The Astra 3.2 rocket was tested to fly from the Pacific spaceport complex in Alaska on December 15, 2020. The rocket reaches space, this is the first time for California-based Astra. (Photo credit: Astra / John Kraus)
Astra plans to enter Earth’s orbit for the first time this summer and return several times in the following weeks, months and years. Small launch startup
Bay Area first entered space in December last year, with its 38-foot (12-meter) 3.2 rocket aircraft for a test flight from the Pacific Spaceport complex on Kodiak Island, Alaska. .

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Rocket 3.2 did not enter orbit, it ran out of fuel for a few seconds before reaching the required speed. But Astra has made some adjustments to its next thruster, rocket 3.3, and plans to launch a new rocket in an orbital mission with a fully operational satellite sometime this summer.
If all goes according to plan, that launch will begin to continue accelerating towards the final border of Astra.
“In the fall, we will start this monthly rhythm, and then we will continue this rhythm as we start to accelerate to the weekly [orbital launch] at the end of next year,” said Astra CEO Chris Kemp, who was in 2016 Co-founded the company, he told Space.com.
“Then we will cross it every week,” Camp said, with the goal of “achieving daily space deliveries in 2025, or about 300 launches.”
Video: Watch the launch of the first successful flight of Astra Rocket 3.2
click here Check out more videos from Space.com here…

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Small Rockets, Big Plans The
small satellite launch market is growing rapidly, and Astra intends to seize a considerable portion. The start-up’s strategic focus is to provide cheap, flexible and dedicated orbital travel, using simplified, mass-produced rockets that are small enough to be transported to the launch site in standard containers. Kemp said that the
Astra’s two-stage transmitter will also continue to evolve, and a new and improved version will be released about every year. Some of the planned enhancements are substantial and require more than simple adjustments made by the company to update Rocket 3.3’s fuel management software.
For example, the current Rocket 3 series has five “Delphin” first-class engines and one top-level “Aether” engine, all of which are developed and manufactured in-house. However, the rocket No. 4 that Astra plans to use when launching every week in 2022 will be powered by a single first-stage engine, a brand new engine that is much more powerful than the Dolphin.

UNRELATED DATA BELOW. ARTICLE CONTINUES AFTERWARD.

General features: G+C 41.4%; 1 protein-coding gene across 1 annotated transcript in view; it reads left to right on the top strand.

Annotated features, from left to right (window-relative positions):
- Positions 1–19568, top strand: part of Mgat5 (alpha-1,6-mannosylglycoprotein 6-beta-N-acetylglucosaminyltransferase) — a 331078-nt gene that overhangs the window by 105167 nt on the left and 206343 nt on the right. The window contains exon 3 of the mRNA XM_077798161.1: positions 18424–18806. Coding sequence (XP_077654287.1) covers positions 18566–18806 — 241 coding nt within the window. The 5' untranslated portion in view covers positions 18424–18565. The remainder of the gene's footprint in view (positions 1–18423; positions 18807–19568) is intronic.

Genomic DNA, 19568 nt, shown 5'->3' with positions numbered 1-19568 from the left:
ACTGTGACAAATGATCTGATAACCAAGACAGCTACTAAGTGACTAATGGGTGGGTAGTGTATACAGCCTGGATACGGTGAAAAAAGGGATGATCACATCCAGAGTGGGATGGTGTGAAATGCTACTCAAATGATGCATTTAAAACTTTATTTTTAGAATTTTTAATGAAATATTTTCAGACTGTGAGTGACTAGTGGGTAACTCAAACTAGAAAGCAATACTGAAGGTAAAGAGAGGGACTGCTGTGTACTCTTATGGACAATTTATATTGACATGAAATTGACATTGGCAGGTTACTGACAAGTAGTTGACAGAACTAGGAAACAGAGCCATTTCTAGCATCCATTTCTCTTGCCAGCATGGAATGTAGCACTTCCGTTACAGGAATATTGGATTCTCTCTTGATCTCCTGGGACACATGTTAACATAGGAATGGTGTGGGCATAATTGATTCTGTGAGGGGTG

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This change alone allows Astra to send hundreds of kilograms of material into low-Earth orbit, Kemp said, significantly increasing the payload capacity of Rocket 3 to approximately 110 pounds. (50 kg). Top engine upgrades, as well as some large-scale adjustments, should allow Astra to launch satellites weighing up to 1,100 pounds. (500 kg) In the near future, Kemp added. The increased payload capacity of
will allow Astra to compete for more launch contracts, for example, from companies that build huge constellations of broadband, such as OneWeb and Amazon. (SpaceX is assembling such a constellation as well, but is launching its Internet satellite Starlink with its own Falcon 9 rocket.)

“When we build the next versions of the rocket, our goal is 500 kilograms so that we can solve the entire giant constellation market,” Kemp said. Kemp said
Astra already has more than 50 launch contracts and revenues of more than $ 150 million. Some of the company’s clients are very eye-catching. For example, in May this year, Astra announced that it had signed an agreement with San Francisco-based Planet, which operates the world’s largest constellation of Earth-observing satellites.

Astra will launch the Planet spacecraft next year; the announcement did not reveal the number of missions or financial details.
In February of last year, Astra won a $ 7.95 million contract to launch NASA’s Time Resolved Observations mission with a Constellation of Small Satellites (TROPICS) of precipitation structure and storm intensity. NASA officials said TROPICS will use six cubic satellites to study the formation and evolution of hurricanes, and Astra will launch three missions between January and July 2022.

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By Peter

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